Is it Better to Set Goals or Minimum Standards?

Everyone talks about goals. But no one talks about the other, more approachable way of achieving progress—minimum standards.

The Thrive Global Community welcomes voices from many spheres on our open platform. We publish pieces as written by outside contributors with a wide range of opinions, which don’t necessarily reflect our own. Community stories are not commissioned by our editorial team and must meet our guidelines prior to being published.

When it comes to achieving goals, there are two trains of thought…

1. Setting a high goal that is almost out of reach. The thought process here is that having a lofty goal will motivate you to work as hard as you can to achieve it. And if you don’t hit it, that’s fine! Because it was a lofty goal in the first place, so if you even come close to it you’ll be happy with your results.

2. Setting a minimum standard that is doable, but you absolutely must reach. The thought process here is that if you make your minimum standard easily attainable, you’ll likely surpass it and feel great about your progress. If you hit the minimum, you’ll achieve what you need to achieve, but if you surpass it, that’s even better.

So, which is better? I’m not going to say one or the other is particularly better, but I will say that people often look past number two. So, in this post, I’m going to make a case for why you might want to opt for setting a minimum standard instead of setting goals.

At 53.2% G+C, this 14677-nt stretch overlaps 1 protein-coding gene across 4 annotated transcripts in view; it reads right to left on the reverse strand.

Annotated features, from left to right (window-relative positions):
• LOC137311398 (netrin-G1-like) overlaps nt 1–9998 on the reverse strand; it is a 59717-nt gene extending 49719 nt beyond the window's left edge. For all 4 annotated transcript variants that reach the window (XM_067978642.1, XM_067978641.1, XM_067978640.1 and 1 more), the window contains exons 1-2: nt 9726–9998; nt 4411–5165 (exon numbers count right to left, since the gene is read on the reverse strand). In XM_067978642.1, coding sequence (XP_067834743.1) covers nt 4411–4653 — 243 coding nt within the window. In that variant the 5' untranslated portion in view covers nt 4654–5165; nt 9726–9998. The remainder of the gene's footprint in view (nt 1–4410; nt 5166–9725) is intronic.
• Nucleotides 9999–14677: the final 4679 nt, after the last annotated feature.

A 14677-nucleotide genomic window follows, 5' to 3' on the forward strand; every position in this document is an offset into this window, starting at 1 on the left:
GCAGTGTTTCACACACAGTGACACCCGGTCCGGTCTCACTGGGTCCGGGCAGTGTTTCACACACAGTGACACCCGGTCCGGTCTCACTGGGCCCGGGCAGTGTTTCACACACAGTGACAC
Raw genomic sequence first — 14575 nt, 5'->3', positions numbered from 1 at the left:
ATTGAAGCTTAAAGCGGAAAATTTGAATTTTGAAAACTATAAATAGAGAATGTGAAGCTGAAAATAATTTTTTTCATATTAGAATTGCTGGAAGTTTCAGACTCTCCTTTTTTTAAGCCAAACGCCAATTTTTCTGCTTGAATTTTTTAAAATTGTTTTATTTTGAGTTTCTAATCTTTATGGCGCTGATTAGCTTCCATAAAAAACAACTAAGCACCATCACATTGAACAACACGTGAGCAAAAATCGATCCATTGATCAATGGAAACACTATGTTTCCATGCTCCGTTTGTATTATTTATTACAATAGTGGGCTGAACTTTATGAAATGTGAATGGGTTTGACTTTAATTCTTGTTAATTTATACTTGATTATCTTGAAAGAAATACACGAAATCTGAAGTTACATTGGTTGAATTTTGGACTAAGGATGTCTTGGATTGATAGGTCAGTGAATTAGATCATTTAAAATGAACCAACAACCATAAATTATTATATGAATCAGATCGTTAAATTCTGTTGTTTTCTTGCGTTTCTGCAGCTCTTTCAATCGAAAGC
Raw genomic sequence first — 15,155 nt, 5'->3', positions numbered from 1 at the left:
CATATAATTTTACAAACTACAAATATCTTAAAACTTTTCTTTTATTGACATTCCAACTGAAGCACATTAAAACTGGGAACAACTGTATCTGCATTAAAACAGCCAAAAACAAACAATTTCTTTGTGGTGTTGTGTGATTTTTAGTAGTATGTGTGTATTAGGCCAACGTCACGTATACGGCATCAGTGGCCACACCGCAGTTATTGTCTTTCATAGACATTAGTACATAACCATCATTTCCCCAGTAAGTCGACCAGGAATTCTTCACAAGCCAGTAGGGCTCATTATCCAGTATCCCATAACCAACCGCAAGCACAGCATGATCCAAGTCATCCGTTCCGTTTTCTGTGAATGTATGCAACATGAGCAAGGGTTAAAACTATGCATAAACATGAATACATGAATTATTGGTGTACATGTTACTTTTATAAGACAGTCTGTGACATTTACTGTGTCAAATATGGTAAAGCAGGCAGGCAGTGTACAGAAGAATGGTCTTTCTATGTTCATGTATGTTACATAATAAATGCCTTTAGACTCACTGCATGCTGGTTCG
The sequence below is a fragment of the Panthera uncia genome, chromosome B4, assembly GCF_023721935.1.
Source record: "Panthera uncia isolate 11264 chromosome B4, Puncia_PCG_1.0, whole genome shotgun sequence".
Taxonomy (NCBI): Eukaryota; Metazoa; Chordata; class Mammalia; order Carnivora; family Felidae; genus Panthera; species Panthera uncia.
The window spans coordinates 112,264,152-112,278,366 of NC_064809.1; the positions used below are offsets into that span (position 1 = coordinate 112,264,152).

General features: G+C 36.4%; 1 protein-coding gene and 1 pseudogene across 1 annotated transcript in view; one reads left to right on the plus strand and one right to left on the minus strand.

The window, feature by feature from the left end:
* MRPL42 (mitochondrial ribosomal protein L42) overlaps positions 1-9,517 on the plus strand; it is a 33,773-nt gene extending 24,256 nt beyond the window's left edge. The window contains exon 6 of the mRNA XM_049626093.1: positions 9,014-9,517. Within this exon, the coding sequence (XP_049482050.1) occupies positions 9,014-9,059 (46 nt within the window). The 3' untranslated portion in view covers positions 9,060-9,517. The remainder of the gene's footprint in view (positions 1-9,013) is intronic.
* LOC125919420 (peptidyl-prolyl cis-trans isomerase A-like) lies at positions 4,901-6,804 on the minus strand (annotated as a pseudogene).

The case for a minimum standard approach

Everyone focuses on setting goals, but sometimes that isn’t the best approach. When you set a minimum standard instead of a goal, there’s a different mentality that occurs. Here’s what I mean…

When you set a minimum standard, you’re simply telling yourself that you will not, under any circumstances, go below that number (or metric, or whatever it is). It makes things very simple and clear-cut—if you don’t do X, you’ve failed.

Let’s look at how this works with a simple example. Let’s say you want to lose weight in the new year. You could set a lofty goal for yourself of going to the gym six days out of the week. Now, that’s a pretty big goal—realistically, what are the chances you’ll keep up with that routine for 52 weeks straight? Chances are, you’re not going to hit that goal.

But what if we reframed it…

What if you set a minimum standard and told yourself that you absolutely must go to the gym at least three times per week. No matter what happens, you have to go at least three times. If you can go more, great! If not, that’s fine. But you have to hit the gym three times every week without fail.

All of a sudden, this becomes a lot more attainable, doesn’t it? Going to the gym three times a week isn’t that bad. If it’s a Friday and you’ve only been to the gym once that week, you know that you need to go the gym twice in the next three days. That’s just what you have to do! And on the flipside, maybe you get to Friday and you’ve already hit your three days for the week. In that case, you can go to the gym on Saturday and crush your minimum standard!